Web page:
My professor looked me squarely in the face and said, you speak French, yet that isn’t enough, really,  I think it’s time for a new language and I believe Portuguese would be a good fit for you.

Among many emotions to choose from, I felt nothing. I agreed totally with him; I had French as a second language….. and I’d had this conversation with myself before and had stayed tentatively between admiration and envy of people who spoke a third or forth international language. Though I’d imagined and hoped I’d take on another language, somehow there was a disconnect between my wish to do so and what I actually did in real life. Even as I continued to engage in wishful thinking, I never for once considered Portuguese. Portuguese for what?! My considerations were Mandarin Chinese or Spanish but most likely Spanish. Portuguese seemed a bit too steep and irrelevant and mostly unattainable.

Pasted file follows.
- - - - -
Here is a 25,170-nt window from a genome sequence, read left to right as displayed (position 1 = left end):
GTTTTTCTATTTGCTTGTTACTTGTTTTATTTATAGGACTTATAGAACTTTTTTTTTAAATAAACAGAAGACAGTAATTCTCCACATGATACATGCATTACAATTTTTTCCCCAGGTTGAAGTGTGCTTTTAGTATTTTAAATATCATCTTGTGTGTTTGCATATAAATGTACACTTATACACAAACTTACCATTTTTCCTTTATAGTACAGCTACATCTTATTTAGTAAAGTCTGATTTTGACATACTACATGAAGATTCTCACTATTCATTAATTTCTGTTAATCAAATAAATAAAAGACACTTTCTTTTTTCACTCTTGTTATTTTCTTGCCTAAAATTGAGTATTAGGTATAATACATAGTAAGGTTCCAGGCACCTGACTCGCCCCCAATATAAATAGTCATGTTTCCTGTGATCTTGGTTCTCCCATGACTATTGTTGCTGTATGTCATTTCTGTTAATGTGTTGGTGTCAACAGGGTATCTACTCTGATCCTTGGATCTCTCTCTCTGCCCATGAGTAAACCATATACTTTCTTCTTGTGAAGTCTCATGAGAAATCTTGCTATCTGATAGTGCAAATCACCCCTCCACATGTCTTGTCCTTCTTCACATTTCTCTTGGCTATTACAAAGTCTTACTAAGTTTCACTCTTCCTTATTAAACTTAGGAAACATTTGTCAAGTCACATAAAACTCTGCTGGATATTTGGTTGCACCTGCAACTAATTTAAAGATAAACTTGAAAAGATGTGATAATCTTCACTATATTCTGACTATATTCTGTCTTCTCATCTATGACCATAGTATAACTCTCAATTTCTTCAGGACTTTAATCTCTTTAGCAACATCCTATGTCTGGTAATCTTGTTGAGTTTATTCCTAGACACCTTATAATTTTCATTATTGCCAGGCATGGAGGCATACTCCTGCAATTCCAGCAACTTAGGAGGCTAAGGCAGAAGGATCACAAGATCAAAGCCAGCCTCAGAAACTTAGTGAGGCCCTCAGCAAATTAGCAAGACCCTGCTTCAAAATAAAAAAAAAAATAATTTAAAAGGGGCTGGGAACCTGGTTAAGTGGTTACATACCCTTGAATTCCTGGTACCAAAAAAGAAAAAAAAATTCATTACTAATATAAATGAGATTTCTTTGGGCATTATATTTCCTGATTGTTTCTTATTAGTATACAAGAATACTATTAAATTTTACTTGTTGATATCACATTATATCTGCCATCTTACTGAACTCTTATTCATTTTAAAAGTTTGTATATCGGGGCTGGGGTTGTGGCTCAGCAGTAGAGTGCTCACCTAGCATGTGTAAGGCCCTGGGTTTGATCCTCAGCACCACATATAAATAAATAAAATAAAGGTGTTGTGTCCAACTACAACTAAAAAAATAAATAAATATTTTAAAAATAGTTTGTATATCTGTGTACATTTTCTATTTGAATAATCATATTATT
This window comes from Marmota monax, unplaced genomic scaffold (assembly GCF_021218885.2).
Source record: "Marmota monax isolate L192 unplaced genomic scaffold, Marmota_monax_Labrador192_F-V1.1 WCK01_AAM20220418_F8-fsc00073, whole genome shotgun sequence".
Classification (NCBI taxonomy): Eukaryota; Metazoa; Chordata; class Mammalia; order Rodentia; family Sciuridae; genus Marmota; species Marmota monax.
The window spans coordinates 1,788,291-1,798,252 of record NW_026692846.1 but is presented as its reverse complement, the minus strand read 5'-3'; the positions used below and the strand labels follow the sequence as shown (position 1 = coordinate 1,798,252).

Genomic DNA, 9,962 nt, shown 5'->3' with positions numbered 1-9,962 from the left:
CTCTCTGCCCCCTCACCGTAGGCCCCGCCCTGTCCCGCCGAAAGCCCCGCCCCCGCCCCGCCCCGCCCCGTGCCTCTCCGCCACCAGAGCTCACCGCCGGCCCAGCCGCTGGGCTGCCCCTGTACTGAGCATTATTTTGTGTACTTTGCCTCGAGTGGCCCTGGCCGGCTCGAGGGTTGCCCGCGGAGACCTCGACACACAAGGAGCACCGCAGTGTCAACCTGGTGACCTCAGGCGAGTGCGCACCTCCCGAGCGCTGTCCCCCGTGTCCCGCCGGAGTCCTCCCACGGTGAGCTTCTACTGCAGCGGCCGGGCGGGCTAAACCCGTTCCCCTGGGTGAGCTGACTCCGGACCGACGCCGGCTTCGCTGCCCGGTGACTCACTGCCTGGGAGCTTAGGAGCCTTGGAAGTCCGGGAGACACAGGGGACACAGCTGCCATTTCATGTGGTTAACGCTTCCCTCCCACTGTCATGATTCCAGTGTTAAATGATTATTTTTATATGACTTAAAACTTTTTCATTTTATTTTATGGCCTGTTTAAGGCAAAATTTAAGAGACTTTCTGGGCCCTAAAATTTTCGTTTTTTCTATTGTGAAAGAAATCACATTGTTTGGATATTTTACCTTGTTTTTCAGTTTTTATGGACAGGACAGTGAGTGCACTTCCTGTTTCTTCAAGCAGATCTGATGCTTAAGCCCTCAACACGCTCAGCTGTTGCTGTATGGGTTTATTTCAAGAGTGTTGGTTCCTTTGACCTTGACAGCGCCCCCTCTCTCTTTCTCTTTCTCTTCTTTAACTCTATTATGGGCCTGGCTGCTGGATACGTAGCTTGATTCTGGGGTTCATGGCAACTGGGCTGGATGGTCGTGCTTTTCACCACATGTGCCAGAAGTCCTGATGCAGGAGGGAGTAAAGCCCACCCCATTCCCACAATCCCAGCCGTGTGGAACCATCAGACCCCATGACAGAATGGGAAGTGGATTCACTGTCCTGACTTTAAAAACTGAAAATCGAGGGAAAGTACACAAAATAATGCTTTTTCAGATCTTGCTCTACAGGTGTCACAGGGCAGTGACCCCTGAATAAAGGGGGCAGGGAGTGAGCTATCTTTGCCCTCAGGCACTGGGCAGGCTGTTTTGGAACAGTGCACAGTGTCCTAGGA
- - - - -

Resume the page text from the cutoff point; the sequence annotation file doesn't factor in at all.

On the first day of class, I was completely lost! I was so lost it was so funny: luckily I made out my name in the target language and kept my ears open for more information. The class was entirely in the target language and the professor was talking so fast. So much for teacher talk! Teacher talk is a technique used by language instructors as a buffer against falling back on the native language all the time. The biggest attributes of teacher talk are a slow pace of speech and using very basic vocabulary or cognates. Introspectively I thought about my French language students and how frustrated they likely got when I rushed through a lesson expecting them to know what I was talking about.

6am.